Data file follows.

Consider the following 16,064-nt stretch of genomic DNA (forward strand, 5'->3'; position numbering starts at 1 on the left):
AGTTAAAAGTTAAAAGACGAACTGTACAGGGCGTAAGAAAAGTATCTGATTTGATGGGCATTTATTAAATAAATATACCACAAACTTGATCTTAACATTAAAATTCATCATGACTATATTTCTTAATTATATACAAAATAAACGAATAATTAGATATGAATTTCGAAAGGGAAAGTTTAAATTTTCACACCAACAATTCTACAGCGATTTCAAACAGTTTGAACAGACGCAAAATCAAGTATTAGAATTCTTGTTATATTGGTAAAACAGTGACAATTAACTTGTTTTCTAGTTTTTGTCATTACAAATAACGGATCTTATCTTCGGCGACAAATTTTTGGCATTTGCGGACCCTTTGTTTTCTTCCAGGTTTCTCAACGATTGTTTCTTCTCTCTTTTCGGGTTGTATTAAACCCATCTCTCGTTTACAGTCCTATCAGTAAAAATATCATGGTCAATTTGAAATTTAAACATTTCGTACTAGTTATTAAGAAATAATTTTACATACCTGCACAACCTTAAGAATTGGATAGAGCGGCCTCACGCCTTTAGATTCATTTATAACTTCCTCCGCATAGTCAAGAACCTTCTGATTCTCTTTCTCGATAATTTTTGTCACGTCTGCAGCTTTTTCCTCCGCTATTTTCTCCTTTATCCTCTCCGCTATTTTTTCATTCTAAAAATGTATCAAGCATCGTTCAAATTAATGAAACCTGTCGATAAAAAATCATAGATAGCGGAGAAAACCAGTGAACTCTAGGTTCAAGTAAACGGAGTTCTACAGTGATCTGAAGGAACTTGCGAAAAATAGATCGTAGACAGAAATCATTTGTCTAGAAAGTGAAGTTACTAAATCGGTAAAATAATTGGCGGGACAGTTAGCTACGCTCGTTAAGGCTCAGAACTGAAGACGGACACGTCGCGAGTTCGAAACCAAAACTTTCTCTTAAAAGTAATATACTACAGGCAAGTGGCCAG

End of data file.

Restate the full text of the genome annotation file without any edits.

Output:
Consider the following 16,064-nt stretch of genomic DNA (forward strand, 5'->3'; position numbering starts at 1 on the left):
AGTTAAAAGTTAAAAGACGAACTGTACAGGGCGTAAGAAAAGTATCTGATTTGATGGGCATTTATTAAATAAATATACCACAAACTTGATCTTAACATTAAAATTCATCATGACTATATTTCTTAATTATATACAAAATAAACGAATAATTAGATATGAATTTCGAAAGGGAAAGTTTAAATTTTCACACCAACAATTCTACAGCGATTTCAAACAGTTTGAACAGACGCAAAATCAAGTATTAGAATTCTTGTTATATTGGTAAAACAGTGACAATTAACTTGTTTTCTAGTTTTTGTCATTACAAATAACGGATCTTATCTTCGGCGACAAATTTTTGGCATTTGCGGACCCTTTGTTTTCTTCCAGGTTTCTCAACGATTGTTTCTTCTCTCTTTTCGGGTTGTATTAAACCCATCTCTCGTTTACAGTCCTATCAGTAAAAATATCATGGTCAATTTGAAATTTAAACATTTCGTACTAGTTATTAAGAAATAATTTTACATACCTGCACAACCTTAAGAATTGGATAGAGCGGCCTCACGCCTTTAGATTCATTTATAACTTCCTCCGCATAGTCAAGAACCTTCTGATTCTCTTTCTCGATAATTTTTGTCACGTCTGCAGCTTTTTCCTCCGCTATTTTCTCCTTTATCCTCTCCGCTATTTTTTCATTCTAAAAATGTATCAAGCATCGTTCAAATTAATGAAACCTGTCGATAAAAAATCATAGATAGCGGAGAAAACCAGTGAACTCTAGGTTCAAGTAAACGGAGTTCTACAGTGATCTGAAGGAACTTGCGAAAAATAGATCGTAGACAGAAATCATTTGTCTAGAAAGTGAAGTTACTAAATCGGTAAAATAATTGGCGGGACAGTTAGCTACGCTCGTTAAGGCTCAGAACTGAAGACGGACACGTCGCGAGTTCGAAACCAAAACTTTCTCTTAAAAGTAATATACTACAGGCAAGTGGCCAG